Actually, to get a really chunky cotton yarn you could probably recycle old t-shirts or something. Cut them into thin strips, sew the ends of the strips together, and then pull the fabric so that it does that weird thing where it curls into a tube. You could dye it whatever colour you wanted.
Darling, you are brilliant. Why didn't I think of that! And I've got a TON of cotton jersey yardage...
EDITED because I'm a total ass and I forgot to say how rad that is. And I'm not a huge fan of the poncho / capelet craze, but yours is just delicious. And you have an antinavel! You knitting hottie, you.
Ah, the pricing battle! I would really have to see the items to give you a fair estimate, but I -will- share my formula for pricing my goods.
1. Figure out your cost (price of supplies, tools, etc) per item, and multiply that number by -at least- two. I buy most of my supplies in bulk, which keeps my cost waaay down, so I'll usually multiply my cost by three instead. 2. Figure out an hourly "wage" for yourself. Try to keep this as realistic as possible, but also based on the wages companies pay their employees. If you are a relative novice, $6 or $7 an hour is reasonable. If you're more experienced / produce very professional work, $10 - $12 an hour is more the norm. 3. Figure how long it takes you to make each piece.
So, (cost + wage) divided by (# pieces produced in an hour) = instant pricing! (Does that make sense?)
Also, comparative shopping is most definitely your friend. Browse online (and in stores!) for similar products, both handmade AND mass-produced. That way you can get a good idea of what people are willing to pay. And if in doubt, price up! It's way easier to discount a price than to raise it.
That said, and products unseen, your pricing sounds very reasonable. Good luck at the craft fair! Let us know how it goes!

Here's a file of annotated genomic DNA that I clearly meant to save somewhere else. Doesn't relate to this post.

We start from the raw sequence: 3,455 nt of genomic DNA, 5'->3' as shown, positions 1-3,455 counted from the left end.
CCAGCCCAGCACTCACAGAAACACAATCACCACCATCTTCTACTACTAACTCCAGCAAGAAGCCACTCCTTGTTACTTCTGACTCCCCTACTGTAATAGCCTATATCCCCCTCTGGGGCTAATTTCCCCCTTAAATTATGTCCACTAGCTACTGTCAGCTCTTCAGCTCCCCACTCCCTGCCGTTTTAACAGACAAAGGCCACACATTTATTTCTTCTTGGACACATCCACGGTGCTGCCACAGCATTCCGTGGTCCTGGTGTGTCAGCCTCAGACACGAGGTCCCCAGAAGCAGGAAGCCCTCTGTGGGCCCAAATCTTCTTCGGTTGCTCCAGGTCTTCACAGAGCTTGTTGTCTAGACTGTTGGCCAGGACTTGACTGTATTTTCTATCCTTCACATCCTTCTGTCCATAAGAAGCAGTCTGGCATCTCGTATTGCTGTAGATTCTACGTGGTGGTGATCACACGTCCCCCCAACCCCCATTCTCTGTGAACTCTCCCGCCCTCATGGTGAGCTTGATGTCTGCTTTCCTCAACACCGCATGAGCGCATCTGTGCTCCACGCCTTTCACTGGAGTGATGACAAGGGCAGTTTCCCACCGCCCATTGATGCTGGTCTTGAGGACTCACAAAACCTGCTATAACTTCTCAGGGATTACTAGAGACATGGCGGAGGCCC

For the life of me, I cannot figure out why the manufacturers use those stupid molded-in plastic nipples to keep the refridgerator shelves in place. Quite some time ago, a bottle of wine slipped in the fridge, and the force of its landing was enough to pop one of those silly nipples right off. Meaning that now, the shelf wobbles in a rather worrisome manner (having only three supports instead of four), and I'm terrified to put anything remotely heavy on it for fear of the shelf deciding to do somersaults.
So, while I was cleaning out the fridge today, I was struck with a Great Idea. E6000! Super-industrial-strength adhesive ought to keep that wayward shelf in its place, right?
The ony dilemma being that the stuff takes 72 hours (or is it 48? a LONG TIME, nevertheless) to cure, and that it's about as safe for humans as nuclear waste. (Really. Have you SEEN the warnings on that stuff?)
I can definitely keep the shelf clear long enough for the glue to cure, but I'm worried about all those hazardous fumes around my foodstuffs. Namely, the fatty dairy products that soak up every stink in the fridge (and just turn downright nasty when kept out in the room-temp heat).
So... will using E6000 in my fridge doom me to a slow and painful death by fume poisoning (or just nasty milk)? I haven't used the stuff yet, so just how fumey IS it? The fridge is about the most un-ventilated a place as I can think of.